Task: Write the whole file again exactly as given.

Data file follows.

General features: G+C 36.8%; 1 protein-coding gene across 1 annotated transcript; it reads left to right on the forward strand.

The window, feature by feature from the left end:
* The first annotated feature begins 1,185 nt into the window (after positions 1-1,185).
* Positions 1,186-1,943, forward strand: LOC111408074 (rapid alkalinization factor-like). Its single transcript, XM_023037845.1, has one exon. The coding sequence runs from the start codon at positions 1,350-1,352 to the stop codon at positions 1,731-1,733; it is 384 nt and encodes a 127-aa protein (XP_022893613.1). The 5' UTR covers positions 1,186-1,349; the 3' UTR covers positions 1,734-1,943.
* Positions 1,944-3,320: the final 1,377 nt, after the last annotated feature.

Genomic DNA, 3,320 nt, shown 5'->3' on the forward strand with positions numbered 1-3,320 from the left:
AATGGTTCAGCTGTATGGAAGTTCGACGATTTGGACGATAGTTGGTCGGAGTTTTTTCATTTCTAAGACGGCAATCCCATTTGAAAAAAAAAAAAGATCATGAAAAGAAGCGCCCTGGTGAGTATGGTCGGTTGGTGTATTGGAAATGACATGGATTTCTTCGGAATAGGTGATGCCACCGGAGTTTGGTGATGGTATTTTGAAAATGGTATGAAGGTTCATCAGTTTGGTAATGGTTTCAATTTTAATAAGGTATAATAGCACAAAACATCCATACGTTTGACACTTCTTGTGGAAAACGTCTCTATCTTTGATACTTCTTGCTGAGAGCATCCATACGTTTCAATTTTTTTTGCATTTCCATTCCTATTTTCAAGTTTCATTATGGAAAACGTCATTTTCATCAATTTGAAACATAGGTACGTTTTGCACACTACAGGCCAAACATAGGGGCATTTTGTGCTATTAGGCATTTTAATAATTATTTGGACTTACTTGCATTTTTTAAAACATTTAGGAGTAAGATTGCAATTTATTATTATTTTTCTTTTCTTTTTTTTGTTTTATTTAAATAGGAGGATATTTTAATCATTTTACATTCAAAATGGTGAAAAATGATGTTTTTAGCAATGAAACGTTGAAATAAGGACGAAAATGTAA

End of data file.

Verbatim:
General features: G+C 36.8%; 1 protein-coding gene across 1 annotated transcript; it reads left to right on the forward strand.

The window, feature by feature from the left end:
* The first annotated feature begins 1,185 nt into the window (after positions 1-1,185).
* Positions 1,186-1,943, forward strand: LOC111408074 (rapid alkalinization factor-like). Its single transcript, XM_023037845.1, has one exon. The coding sequence runs from the start codon at positions 1,350-1,352 to the stop codon at positions 1,731-1,733; it is 384 nt and encodes a 127-aa protein (XP_022893613.1). The 5' UTR covers positions 1,186-1,349; the 3' UTR covers positions 1,734-1,943.
* Positions 1,944-3,320: the final 1,377 nt, after the last annotated feature.

Genomic DNA, 3,320 nt, shown 5'->3' on the forward strand with positions numbered 1-3,320 from the left:
AATGGTTCAGCTGTATGGAAGTTCGACGATTTGGACGATAGTTGGTCGGAGTTTTTTCATTTCTAAGACGGCAATCCCATTTGAAAAAAAAAAAAGATCATGAAAAGAAGCGCCCTGGTGAGTATGGTCGGTTGGTGTATTGGAAATGACATGGATTTCTTCGGAATAGGTGATGCCACCGGAGTTTGGTGATGGTATTTTGAAAATGGTATGAAGGTTCATCAGTTTGGTAATGGTTTCAATTTTAATAAGGTATAATAGCACAAAACATCCATACGTTTGACACTTCTTGTGGAAAACGTCTCTATCTTTGATACTTCTTGCTGAGAGCATCCATACGTTTCAATTTTTTTTGCATTTCCATTCCTATTTTCAAGTTTCATTATGGAAAACGTCATTTTCATCAATTTGAAACATAGGTACGTTTTGCACACTACAGGCCAAACATAGGGGCATTTTGTGCTATTAGGCATTTTAATAATTATTTGGACTTACTTGCATTTTTTAAAACATTTAGGAGTAAGATTGCAATTTATTATTATTTTTCTTTTCTTTTTTTTGTTTTATTTAAATAGGAGGATATTTTAATCATTTTACATTCAAAATGGTGAAAAATGATGTTTTTAGCAATGAAACGTTGAAATAAGGACGAAAATGTAA